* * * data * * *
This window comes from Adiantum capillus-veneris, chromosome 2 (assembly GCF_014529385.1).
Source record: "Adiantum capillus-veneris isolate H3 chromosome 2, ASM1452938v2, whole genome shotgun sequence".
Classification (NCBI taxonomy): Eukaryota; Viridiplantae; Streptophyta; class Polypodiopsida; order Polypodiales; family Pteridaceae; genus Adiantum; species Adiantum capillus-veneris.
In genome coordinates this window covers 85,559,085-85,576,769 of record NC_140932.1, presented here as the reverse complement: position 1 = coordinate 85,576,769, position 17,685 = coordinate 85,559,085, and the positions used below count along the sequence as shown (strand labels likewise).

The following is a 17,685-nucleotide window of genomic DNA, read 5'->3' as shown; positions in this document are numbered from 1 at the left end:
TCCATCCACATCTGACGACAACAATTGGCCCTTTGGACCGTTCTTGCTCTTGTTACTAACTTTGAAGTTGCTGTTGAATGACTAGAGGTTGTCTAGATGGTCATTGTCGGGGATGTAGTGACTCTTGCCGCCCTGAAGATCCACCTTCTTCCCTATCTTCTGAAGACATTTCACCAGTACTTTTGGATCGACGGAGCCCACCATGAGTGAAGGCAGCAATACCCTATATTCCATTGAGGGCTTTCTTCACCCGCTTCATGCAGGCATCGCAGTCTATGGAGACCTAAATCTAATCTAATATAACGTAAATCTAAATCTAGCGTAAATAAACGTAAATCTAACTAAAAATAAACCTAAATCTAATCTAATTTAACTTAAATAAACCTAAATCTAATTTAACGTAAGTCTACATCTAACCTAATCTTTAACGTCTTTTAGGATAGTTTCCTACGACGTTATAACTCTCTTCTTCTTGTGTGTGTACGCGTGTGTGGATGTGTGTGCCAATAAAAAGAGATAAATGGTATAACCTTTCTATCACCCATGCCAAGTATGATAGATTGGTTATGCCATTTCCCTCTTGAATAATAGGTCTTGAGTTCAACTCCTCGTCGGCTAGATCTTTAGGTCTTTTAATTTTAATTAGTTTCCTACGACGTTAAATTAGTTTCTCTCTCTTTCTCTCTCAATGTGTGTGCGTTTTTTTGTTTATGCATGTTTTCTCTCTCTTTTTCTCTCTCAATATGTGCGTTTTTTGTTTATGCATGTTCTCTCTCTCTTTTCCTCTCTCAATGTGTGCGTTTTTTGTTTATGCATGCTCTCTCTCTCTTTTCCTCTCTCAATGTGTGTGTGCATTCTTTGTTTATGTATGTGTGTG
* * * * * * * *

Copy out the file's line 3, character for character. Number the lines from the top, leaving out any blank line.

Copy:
Classification (NCBI taxonomy): Eukaryota; Viridiplantae; Streptophyta; class Polypodiopsida; order Polypodiales; family Pteridaceae; genus Adiantum; species Adiantum capillus-veneris.